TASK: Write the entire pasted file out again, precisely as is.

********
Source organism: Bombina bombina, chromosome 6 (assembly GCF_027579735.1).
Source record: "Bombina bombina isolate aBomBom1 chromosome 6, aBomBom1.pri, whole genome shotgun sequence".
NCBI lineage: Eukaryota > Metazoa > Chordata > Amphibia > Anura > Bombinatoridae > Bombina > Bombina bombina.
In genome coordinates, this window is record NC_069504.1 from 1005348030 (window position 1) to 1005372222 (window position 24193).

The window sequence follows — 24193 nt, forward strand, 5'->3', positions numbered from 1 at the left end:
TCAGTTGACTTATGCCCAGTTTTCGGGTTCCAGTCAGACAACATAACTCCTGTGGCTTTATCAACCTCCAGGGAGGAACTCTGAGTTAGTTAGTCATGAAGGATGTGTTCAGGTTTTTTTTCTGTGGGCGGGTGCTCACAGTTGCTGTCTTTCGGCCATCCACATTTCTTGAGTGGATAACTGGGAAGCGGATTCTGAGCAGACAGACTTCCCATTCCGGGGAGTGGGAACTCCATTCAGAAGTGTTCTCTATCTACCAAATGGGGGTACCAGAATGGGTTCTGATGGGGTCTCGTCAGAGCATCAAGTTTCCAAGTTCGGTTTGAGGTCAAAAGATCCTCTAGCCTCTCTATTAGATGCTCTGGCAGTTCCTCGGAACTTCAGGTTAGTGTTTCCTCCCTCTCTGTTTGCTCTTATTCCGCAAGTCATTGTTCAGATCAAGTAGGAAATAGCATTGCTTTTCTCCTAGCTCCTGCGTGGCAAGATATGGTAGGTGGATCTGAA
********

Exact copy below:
Source organism: Bombina bombina, chromosome 6 (assembly GCF_027579735.1).
Source record: "Bombina bombina isolate aBomBom1 chromosome 6, aBomBom1.pri, whole genome shotgun sequence".
NCBI lineage: Eukaryota > Metazoa > Chordata > Amphibia > Anura > Bombinatoridae > Bombina > Bombina bombina.
In genome coordinates, this window is record NC_069504.1 from 1005348030 (window position 1) to 1005372222 (window position 24193).

The window sequence follows — 24193 nt, forward strand, 5'->3', positions numbered from 1 at the left end:
TCAGTTGACTTATGCCCAGTTTTCGGGTTCCAGTCAGACAACATAACTCCTGTGGCTTTATCAACCTCCAGGGAGGAACTCTGAGTTAGTTAGTCATGAAGGATGTGTTCAGGTTTTTTTTCTGTGGGCGGGTGCTCACAGTTGCTGTCTTTCGGCCATCCACATTTCTTGAGTGGATAACTGGGAAGCGGATTCTGAGCAGACAGACTTCCCATTCCGGGGAGTGGGAACTCCATTCAGAAGTGTTCTCTATCTACCAAATGGGGGTACCAGAATGGGTTCTGATGGGGTCTCGTCAGAGCATCAAGTTTCCAAGTTCGGTTTGAGGTCAAAAGATCCTCTAGCCTCTCTATTAGATGCTCTGGCAGTTCCTCGGAACTTCAGGTTAGTGTTTCCTCCCTCTCTGTTTGCTCTTATTCCGCAAGTCATTGTTCAGATCAAGTAGGAAATAGCATTGCTTTTCTCCTAGCTCCTGCGTGGCAAGATATGGTAGGTGGATCTGAA